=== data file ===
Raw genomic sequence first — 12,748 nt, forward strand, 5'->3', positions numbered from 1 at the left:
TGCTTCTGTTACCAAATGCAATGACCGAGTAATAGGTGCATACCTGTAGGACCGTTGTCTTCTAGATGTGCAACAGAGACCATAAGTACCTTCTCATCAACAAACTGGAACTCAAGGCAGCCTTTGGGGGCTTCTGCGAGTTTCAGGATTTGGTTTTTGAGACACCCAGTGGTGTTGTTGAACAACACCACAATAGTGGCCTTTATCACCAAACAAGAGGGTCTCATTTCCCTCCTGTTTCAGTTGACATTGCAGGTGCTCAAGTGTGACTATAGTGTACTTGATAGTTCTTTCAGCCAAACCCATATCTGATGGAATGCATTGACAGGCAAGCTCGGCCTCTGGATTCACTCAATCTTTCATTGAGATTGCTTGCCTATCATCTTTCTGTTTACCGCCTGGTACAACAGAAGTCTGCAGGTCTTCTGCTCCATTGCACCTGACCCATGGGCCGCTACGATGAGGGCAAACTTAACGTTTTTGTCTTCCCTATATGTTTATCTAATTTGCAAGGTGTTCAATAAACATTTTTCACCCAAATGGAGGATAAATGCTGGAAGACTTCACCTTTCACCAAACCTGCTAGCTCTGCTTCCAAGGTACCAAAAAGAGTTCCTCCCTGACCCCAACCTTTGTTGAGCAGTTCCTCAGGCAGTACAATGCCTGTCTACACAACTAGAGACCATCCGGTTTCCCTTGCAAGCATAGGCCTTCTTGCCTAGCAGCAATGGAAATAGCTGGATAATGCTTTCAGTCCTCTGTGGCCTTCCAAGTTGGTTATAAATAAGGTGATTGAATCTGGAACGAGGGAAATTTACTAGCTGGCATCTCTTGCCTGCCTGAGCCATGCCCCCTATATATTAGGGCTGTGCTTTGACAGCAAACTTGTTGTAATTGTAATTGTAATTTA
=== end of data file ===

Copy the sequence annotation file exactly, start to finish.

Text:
Raw genomic sequence first — 12,748 nt, forward strand, 5'->3', positions numbered from 1 at the left:
TGCTTCTGTTACCAAATGCAATGACCGAGTAATAGGTGCATACCTGTAGGACCGTTGTCTTCTAGATGTGCAACAGAGACCATAAGTACCTTCTCATCAACAAACTGGAACTCAAGGCAGCCTTTGGGGGCTTCTGCGAGTTTCAGGATTTGGTTTTTGAGACACCCAGTGGTGTTGTTGAACAACACCACAATAGTGGCCTTTATCACCAAACAAGAGGGTCTCATTTCCCTCCTGTTTCAGTTGACATTGCAGGTGCTCAAGTGTGACTATAGTGTACTTGATAGTTCTTTCAGCCAAACCCATATCTGATGGAATGCATTGACAGGCAAGCTCGGCCTCTGGATTCACTCAATCTTTCATTGAGATTGCTTGCCTATCATCTTTCTGTTTACCGCCTGGTACAACAGAAGTCTGCAGGTCTTCTGCTCCATTGCACCTGACCCATGGGCCGCTACGATGAGGGCAAACTTAACGTTTTTGTCTTCCCTATATGTTTATCTAATTTGCAAGGTGTTCAATAAACATTTTTCACCCAAATGGAGGATAAATGCTGGAAGACTTCACCTTTCACCAAACCTGCTAGCTCTGCTTCCAAGGTACCAAAAAGAGTTCCTCCCTGACCCCAACCTTTGTTGAGCAGTTCCTCAGGCAGTACAATGCCTGTCTACACAACTAGAGACCATCCGGTTTCCCTTGCAAGCATAGGCCTTCTTGCCTAGCAGCAATGGAAATAGCTGGATAATGCTTTCAGTCCTCTGTGGCCTTCCAAGTTGGTTATAAATAAGGTGATTGAATCTGGAACGAGGGAAATTTACTAGCTGGCATCTCTTGCCTGCCTGAGCCATGCCCCCTATATATTAGGGCTGTGCTTTGACAGCAAACTTGTTGTAATTGTAATTGTAATTTA